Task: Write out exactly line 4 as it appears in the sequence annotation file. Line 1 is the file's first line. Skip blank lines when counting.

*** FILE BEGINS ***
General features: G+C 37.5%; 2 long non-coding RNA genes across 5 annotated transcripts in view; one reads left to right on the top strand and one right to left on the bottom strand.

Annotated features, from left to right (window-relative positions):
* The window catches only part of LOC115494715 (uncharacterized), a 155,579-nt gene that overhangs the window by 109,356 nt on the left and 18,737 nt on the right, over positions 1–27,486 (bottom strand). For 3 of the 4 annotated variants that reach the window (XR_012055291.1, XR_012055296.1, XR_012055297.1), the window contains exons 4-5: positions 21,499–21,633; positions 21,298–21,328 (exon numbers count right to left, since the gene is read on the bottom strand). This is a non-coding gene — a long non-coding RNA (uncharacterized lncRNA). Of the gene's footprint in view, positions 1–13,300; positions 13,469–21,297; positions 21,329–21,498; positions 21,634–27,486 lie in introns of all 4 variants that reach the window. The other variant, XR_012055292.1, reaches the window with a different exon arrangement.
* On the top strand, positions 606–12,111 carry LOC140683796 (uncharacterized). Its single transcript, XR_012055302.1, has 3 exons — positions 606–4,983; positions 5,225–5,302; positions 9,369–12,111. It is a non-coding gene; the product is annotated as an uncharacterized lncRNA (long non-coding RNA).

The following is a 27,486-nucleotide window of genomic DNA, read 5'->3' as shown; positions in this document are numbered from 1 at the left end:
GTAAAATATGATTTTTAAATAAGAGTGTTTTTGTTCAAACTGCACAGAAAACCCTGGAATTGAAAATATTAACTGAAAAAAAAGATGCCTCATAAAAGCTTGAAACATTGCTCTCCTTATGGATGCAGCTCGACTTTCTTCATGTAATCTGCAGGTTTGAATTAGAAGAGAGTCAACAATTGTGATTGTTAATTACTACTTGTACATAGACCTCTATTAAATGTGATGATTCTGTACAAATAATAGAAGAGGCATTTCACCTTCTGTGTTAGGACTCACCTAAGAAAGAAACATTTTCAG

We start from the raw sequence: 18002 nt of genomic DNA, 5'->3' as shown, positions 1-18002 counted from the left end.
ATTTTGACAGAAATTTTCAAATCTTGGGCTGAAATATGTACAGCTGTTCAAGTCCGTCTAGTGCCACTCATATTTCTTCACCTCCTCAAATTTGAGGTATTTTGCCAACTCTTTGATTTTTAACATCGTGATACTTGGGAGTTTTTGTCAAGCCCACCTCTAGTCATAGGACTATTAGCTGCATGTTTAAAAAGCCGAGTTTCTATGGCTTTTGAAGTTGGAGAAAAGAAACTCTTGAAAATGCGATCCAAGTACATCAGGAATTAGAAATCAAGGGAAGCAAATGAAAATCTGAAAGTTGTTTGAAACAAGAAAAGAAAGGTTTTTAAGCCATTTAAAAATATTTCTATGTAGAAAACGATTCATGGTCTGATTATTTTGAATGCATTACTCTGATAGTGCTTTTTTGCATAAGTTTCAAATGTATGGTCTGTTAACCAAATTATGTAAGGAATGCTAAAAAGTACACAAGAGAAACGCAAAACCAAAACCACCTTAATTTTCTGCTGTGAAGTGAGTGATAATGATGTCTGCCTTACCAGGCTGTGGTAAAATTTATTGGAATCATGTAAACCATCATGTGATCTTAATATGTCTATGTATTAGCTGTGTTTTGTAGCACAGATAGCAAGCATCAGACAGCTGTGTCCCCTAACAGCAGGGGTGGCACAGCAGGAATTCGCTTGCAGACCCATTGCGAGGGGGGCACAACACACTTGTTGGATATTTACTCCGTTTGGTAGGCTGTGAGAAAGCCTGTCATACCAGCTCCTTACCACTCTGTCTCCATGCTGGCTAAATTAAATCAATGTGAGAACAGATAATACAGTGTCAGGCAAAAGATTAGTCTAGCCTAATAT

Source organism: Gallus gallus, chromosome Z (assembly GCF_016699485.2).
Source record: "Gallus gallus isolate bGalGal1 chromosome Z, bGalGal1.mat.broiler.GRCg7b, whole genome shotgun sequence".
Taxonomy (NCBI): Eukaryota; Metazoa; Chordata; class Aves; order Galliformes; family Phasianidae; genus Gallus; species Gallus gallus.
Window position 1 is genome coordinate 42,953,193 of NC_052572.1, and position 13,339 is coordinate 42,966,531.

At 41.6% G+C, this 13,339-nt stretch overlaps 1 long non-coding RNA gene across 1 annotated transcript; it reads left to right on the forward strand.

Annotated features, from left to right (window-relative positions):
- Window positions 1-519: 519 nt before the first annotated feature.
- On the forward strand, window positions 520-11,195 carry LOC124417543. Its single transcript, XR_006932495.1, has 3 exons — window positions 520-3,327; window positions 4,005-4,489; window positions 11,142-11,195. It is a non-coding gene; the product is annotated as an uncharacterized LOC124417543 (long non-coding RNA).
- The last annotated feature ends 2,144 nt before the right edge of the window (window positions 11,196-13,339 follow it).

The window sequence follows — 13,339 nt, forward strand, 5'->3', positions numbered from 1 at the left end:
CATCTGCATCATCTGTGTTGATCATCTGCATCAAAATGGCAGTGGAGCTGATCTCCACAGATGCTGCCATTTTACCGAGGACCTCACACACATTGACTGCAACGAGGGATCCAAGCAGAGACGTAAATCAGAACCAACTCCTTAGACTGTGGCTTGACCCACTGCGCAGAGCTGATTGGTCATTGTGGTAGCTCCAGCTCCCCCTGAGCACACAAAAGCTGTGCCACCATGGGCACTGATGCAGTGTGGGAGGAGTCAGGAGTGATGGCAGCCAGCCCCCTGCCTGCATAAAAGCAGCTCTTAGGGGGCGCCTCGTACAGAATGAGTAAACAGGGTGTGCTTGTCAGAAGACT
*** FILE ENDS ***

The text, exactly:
* On the top strand, positions 606–12,111 carry LOC140683796 (uncharacterized). Its single transcript, XR_012055302.1, has 3 exons — positions 606–4,983; positions 5,225–5,302; positions 9,369–12,111. It is a non-coding gene; the product is annotated as an uncharacterized lncRNA (long non-coding RNA).